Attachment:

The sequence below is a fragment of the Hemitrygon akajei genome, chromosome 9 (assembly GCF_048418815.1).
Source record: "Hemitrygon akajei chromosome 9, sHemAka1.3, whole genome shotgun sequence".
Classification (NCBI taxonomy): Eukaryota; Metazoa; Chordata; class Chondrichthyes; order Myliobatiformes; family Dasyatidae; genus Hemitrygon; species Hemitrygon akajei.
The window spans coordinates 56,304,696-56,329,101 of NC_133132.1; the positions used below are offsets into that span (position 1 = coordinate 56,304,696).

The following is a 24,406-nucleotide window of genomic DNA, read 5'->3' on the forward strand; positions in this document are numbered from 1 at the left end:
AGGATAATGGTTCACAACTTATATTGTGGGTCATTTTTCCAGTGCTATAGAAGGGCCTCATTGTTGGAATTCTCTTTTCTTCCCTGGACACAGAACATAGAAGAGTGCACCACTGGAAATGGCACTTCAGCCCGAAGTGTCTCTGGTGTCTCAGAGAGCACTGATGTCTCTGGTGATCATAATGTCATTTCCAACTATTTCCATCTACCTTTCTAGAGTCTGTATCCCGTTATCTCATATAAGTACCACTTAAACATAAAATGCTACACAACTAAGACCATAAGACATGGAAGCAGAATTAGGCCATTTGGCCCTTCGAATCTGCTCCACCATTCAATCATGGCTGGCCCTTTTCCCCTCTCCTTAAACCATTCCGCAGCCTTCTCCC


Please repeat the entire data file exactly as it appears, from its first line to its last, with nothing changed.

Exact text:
The sequence below is a fragment of the Hemitrygon akajei genome, chromosome 9 (assembly GCF_048418815.1).
Source record: "Hemitrygon akajei chromosome 9, sHemAka1.3, whole genome shotgun sequence".
Classification (NCBI taxonomy): Eukaryota; Metazoa; Chordata; class Chondrichthyes; order Myliobatiformes; family Dasyatidae; genus Hemitrygon; species Hemitrygon akajei.
The window spans coordinates 56,304,696-56,329,101 of NC_133132.1; the positions used below are offsets into that span (position 1 = coordinate 56,304,696).

The following is a 24,406-nucleotide window of genomic DNA, read 5'->3' on the forward strand; positions in this document are numbered from 1 at the left end:
AGGATAATGGTTCACAACTTATATTGTGGGTCATTTTTCCAGTGCTATAGAAGGGCCTCATTGTTGGAATTCTCTTTTCTTCCCTGGACACAGAACATAGAAGAGTGCACCACTGGAAATGGCACTTCAGCCCGAAGTGTCTCTGGTGTCTCAGAGAGCACTGATGTCTCTGGTGATCATAATGTCATTTCCAACTATTTCCATCTACCTTTCTAGAGTCTGTATCCCGTTATCTCATATAAGTACCACTTAAACATAAAATGCTACACAACTAAGACCATAAGACATGGAAGCAGAATTAGGCCATTTGGCCCTTCGAATCTGCTCCACCATTCAATCATGGCTGGCCCTTTTCCCCTCTCCTTAAACCATTCCGCAGCCTTCTCCC